China’s Old Churches, by Alan Sweeten, surveys the history of Catholicism in China (1600 to the present) as reflected by the location, style, and details of sacred structures in three crucial areas of north China. Examined are the most famous and important churches in the urban settings of Beijing and Tianjin, as well as lesser-known ones in rural Hebei Province.
Missionaries built Western-looking churches to make a broad religious statement important to themselves and Chinese worshippers. Non-Catholics, however, tended to see churches as sociopolitically foreign and culturally invasive. The physical-visual impact of church structures is significant. Today, restored old churches and new ones are still mostly of Western style, but often include a sacred grotto dedicated to Our Lady of China--a growing number of Catholics supporting Marian-centered activities.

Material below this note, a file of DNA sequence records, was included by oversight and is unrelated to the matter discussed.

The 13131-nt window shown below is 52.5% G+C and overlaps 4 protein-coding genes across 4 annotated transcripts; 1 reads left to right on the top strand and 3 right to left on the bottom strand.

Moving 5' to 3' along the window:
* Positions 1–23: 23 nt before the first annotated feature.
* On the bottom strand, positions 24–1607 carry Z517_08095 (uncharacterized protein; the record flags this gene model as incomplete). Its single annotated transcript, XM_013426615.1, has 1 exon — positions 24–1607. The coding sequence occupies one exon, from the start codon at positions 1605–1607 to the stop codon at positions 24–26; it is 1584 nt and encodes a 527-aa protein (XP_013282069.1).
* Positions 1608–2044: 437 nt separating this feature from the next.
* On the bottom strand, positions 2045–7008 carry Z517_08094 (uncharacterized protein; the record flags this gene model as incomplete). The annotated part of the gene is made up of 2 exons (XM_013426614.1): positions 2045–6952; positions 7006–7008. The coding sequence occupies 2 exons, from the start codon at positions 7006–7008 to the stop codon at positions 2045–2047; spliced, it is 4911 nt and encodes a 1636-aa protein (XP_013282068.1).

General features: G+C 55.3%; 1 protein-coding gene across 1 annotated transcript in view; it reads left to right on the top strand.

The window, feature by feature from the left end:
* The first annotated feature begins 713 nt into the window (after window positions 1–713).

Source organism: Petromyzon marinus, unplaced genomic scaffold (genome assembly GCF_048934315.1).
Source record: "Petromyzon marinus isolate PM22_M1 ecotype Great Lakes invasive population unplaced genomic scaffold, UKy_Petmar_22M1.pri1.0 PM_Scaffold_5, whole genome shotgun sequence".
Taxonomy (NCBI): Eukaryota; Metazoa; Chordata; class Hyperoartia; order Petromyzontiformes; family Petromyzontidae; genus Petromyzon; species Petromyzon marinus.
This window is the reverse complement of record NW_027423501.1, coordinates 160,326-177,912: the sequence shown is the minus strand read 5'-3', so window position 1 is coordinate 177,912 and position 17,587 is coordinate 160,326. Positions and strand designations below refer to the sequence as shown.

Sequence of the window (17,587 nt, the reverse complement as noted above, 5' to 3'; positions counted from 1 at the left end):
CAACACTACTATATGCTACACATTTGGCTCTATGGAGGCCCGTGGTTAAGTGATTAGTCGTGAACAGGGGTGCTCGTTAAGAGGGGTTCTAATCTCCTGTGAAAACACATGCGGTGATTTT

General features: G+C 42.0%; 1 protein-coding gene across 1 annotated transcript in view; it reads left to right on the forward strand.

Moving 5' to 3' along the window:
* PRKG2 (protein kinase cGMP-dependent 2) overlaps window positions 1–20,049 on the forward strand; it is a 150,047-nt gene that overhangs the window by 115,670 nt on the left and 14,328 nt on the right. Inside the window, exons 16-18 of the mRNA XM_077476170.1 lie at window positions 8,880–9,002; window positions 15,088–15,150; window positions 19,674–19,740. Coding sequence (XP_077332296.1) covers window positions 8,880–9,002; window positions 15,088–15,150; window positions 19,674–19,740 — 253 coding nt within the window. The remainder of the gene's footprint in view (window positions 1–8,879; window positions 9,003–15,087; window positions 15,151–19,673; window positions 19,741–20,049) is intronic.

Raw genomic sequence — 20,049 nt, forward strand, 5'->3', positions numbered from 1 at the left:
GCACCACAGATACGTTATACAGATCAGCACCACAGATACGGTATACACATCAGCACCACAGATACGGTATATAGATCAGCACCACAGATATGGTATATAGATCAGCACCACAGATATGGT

Alan Richard Sweeten, Ph.D. (1980), University of California, Davis, is Adjunct Professor of History at California State University, Stanislaus. The author of many publications on Christianity in China, he is retired from teaching but remains an active researcher.
Readers with interest in the history of the missionary movement in China from Ming to modern times as well as those who appreciate old churches’ architectural, visual, and cultural representations.